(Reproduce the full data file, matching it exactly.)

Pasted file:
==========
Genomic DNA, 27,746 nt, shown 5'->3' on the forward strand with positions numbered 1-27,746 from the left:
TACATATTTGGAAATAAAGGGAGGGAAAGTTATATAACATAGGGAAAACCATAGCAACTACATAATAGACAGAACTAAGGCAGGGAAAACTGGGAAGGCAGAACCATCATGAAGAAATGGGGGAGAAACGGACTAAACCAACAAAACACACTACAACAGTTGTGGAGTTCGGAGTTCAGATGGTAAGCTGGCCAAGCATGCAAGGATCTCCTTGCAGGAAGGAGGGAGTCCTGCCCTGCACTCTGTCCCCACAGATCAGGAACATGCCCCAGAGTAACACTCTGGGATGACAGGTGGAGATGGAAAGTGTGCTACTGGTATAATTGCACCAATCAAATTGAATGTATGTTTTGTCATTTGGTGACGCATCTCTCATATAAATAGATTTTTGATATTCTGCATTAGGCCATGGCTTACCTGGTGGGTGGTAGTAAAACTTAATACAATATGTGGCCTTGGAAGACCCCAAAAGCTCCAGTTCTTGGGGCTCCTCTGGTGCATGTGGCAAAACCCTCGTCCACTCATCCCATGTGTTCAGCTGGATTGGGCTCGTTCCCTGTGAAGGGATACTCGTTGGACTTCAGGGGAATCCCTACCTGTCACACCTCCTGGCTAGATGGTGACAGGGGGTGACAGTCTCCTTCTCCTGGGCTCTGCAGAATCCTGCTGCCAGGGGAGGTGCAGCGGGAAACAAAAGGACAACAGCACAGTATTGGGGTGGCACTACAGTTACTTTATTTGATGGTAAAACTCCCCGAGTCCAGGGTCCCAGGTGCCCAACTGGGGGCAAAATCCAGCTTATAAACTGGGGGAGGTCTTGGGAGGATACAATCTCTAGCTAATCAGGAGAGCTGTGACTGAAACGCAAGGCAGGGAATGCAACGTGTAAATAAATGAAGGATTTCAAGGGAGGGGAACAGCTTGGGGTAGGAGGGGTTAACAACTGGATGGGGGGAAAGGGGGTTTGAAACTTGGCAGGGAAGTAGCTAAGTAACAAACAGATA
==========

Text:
Genomic DNA, 27,746 nt, shown 5'->3' on the forward strand with positions numbered 1-27,746 from the left:
TACATATTTGGAAATAAAGGGAGGGAAAGTTATATAACATAGGGAAAACCATAGCAACTACATAATAGACAGAACTAAGGCAGGGAAAACTGGGAAGGCAGAACCATCATGAAGAAATGGGGGAGAAACGGACTAAACCAACAAAACACACTACAACAGTTGTGGAGTTCGGAGTTCAGATGGTAAGCTGGCCAAGCATGCAAGGATCTCCTTGCAGGAAGGAGGGAGTCCTGCCCTGCACTCTGTCCCCACAGATCAGGAACATGCCCCAGAGTAACACTCTGGGATGACAGGTGGAGATGGAAAGTGTGCTACTGGTATAATTGCACCAATCAAATTGAATGTATGTTTTGTCATTTGGTGACGCATCTCTCATATAAATAGATTTTTGATATTCTGCATTAGGCCATGGCTTACCTGGTGGGTGGTAGTAAAACTTAATACAATATGTGGCCTTGGAAGACCCCAAAAGCTCCAGTTCTTGGGGCTCCTCTGGTGCATGTGGCAAAACCCTCGTCCACTCATCCCATGTGTTCAGCTGGATTGGGCTCGTTCCCTGTGAAGGGATACTCGTTGGACTTCAGGGGAATCCCTACCTGTCACACCTCCTGGCTAGATGGTGACAGGGGGTGACAGTCTCCTTCTCCTGGGCTCTGCAGAATCCTGCTGCCAGGGGAGGTGCAGCGGGAAACAAAAGGACAACAGCACAGTATTGGGGTGGCACTACAGTTACTTTATTTGATGGTAAAACTCCCCGAGTCCAGGGTCCCAGGTGCCCAACTGGGGGCAAAATCCAGCTTATAAACTGGGGGAGGTCTTGGGAGGATACAATCTCTAGCTAATCAGGAGAGCTGTGACTGAAACGCAAGGCAGGGAATGCAACGTGTAAATAAATGAAGGATTTCAAGGGAGGGGAACAGCTTGGGGTAGGAGGGGTTAACAACTGGATGGGGGGAAAGGGGGTTTGAAACTTGGCAGGGAAGTAGCTAAGTAACAAACAGATA